City environmental protection is much more delicate thing than protection of a separate architectural monument. This question is especially actual for St.-Petersburg, because there are not enough of self-sufficient monuments, which are independent architectural masterpieces and fully capable to exist practically in any city environment (such as Dormition Cathedral of Aristotele Fioravanti or the Cathedral of St. Andronik Monastery in Moscow).

Winter Palace, St. Isaacs Cathedral, St. Michaels Castle, The Admiralty all these objects are the samples of such monuments. But, for example, can we imagine the General Staff Building without the ensemble of Palace Square, and The Senate and The Synod without The Bronze Horseman or St. Isaacs Cathedral without the Senates Square? Can any detached building on the Rossi Street be in existence without its ensemble? What does Old Saint Petersburg Stock Exchange (Birzha) represent without Rostral columns? And whats about St. Michaels Castle? Is it possible to imagine it in another landscape? Also the architectural plastic of St. Isaacs Cathedral is more than doubtful without the town-planning structure. Its impossible to imagine such masterpieces as the Winter Palace and the Admiralty without the Palace Square or quays of the Neva River.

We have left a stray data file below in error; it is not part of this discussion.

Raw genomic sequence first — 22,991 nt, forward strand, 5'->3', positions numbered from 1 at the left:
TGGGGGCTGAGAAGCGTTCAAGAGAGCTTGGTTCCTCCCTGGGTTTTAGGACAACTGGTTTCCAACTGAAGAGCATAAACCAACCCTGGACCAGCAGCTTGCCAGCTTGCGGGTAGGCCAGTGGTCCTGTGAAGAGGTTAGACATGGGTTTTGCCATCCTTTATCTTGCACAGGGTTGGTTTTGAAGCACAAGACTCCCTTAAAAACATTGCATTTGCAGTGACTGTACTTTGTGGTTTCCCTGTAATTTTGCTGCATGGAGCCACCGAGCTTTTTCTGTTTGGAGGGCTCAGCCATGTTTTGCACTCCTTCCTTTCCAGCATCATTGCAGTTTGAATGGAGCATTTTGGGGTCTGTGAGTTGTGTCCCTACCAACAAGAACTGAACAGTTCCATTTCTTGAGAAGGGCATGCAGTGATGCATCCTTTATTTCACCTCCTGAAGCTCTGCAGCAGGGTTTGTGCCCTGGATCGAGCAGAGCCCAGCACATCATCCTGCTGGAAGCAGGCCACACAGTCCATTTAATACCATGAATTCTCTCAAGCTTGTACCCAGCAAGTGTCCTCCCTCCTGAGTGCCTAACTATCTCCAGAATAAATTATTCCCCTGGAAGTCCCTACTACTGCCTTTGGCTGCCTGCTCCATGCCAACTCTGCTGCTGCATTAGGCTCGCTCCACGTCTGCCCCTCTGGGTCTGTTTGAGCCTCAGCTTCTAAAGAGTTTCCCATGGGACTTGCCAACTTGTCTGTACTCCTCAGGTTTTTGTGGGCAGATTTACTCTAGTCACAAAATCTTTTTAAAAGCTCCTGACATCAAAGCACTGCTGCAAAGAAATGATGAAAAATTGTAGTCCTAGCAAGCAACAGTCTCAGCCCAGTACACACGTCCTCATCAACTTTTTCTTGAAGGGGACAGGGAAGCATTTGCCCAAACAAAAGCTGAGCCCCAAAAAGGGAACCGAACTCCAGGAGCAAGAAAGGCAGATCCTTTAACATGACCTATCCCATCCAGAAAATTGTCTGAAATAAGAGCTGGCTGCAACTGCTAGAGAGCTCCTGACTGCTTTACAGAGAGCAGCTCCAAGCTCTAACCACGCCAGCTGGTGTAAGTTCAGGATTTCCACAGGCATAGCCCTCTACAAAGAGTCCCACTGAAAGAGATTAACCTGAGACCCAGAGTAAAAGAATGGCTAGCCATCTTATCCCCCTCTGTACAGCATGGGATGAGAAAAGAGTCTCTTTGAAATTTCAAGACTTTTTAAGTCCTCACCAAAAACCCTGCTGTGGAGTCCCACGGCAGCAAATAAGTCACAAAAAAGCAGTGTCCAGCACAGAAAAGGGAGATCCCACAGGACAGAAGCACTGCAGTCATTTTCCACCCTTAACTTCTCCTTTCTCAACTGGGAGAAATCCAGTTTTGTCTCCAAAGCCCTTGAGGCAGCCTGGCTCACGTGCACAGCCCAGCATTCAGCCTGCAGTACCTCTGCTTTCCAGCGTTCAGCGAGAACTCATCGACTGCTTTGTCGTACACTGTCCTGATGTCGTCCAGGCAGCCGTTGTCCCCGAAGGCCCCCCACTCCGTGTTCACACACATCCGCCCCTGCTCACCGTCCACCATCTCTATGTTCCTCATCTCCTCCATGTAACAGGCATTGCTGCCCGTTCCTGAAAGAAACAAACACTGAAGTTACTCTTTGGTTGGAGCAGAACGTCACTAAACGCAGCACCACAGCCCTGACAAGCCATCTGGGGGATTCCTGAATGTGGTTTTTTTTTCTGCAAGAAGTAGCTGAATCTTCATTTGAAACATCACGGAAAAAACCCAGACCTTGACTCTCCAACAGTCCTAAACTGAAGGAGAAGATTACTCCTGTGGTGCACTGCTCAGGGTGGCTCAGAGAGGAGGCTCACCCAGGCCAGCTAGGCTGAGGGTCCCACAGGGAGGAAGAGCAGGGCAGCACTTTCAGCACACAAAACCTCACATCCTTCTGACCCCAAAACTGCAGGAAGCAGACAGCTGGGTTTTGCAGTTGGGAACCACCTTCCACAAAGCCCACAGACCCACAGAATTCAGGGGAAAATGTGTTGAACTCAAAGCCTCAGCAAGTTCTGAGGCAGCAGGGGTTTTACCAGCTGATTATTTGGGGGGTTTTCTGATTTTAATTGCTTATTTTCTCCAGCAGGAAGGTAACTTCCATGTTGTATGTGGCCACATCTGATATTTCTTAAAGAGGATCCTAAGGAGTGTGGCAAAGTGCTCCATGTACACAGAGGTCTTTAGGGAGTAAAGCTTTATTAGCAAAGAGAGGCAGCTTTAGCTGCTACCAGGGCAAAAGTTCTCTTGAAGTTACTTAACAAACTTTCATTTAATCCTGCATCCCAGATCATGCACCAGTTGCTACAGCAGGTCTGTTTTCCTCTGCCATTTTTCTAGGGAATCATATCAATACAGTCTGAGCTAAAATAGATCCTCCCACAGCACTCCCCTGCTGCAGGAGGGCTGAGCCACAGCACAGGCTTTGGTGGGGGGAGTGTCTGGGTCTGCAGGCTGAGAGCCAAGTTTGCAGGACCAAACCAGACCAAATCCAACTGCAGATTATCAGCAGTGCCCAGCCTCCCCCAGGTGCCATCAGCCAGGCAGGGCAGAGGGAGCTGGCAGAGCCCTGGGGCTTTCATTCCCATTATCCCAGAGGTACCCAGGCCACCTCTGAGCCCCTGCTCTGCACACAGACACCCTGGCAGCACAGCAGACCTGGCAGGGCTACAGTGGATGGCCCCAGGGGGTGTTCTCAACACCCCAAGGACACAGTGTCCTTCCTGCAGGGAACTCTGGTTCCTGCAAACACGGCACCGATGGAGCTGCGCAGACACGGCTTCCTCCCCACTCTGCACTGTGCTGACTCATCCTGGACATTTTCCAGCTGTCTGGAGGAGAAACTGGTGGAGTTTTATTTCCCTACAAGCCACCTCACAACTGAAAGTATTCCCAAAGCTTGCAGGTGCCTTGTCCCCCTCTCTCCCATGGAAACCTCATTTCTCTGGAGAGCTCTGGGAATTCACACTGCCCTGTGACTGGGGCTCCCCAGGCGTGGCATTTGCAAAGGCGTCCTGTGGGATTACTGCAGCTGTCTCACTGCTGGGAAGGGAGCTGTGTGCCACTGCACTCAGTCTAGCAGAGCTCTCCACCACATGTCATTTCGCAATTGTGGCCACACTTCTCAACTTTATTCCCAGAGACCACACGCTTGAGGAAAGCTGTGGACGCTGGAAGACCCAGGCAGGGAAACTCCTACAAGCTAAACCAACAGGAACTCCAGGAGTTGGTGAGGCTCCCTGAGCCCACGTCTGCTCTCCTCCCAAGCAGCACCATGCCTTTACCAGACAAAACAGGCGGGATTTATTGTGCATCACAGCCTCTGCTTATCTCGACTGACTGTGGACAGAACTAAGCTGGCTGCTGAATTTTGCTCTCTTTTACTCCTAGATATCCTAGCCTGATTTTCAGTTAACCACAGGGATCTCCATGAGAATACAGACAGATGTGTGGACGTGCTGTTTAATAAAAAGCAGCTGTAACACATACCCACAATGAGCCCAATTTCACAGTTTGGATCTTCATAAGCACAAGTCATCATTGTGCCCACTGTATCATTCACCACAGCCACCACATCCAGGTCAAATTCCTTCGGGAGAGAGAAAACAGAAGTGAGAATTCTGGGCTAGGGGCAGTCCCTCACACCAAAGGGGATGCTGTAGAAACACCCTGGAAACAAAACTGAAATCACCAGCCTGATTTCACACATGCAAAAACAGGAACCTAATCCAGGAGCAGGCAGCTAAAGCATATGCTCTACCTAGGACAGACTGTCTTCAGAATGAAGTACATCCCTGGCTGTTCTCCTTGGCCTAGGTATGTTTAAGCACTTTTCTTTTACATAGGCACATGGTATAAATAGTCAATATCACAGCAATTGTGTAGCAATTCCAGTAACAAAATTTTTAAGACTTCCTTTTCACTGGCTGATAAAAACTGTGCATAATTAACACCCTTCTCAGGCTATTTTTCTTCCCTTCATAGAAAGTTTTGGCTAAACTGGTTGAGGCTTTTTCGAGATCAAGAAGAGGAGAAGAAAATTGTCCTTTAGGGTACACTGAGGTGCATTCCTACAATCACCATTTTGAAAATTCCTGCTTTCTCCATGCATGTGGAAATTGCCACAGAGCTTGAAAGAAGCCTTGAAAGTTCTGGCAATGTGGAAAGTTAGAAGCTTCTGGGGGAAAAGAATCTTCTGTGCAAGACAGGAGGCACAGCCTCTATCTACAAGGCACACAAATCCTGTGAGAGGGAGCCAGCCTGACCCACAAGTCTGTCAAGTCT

The government of St.-Petersburg tries to assure us of that the special attention is paid to protection of architectural monuments. Lets consider that in general its true, although concerning of some monuments it is possible to result some information denying it.

For example, New Holland Island its a monument of federal value. There is taking place the construction of Palace of Festivals on its territory. It promises to surpass the famous ensemble New Holland Arch designed by Jean Baptiste Vallin de la Mothe and Savva Chevakinsky.

And here is one more monument of federal value The House of Prince Lobanov-Rostovsky (its architect is Auguste de Montferrand). Now it is under the reconstruction in imitation of the hotel with penthouses and without the historical interiors and intradomestic building (palace court).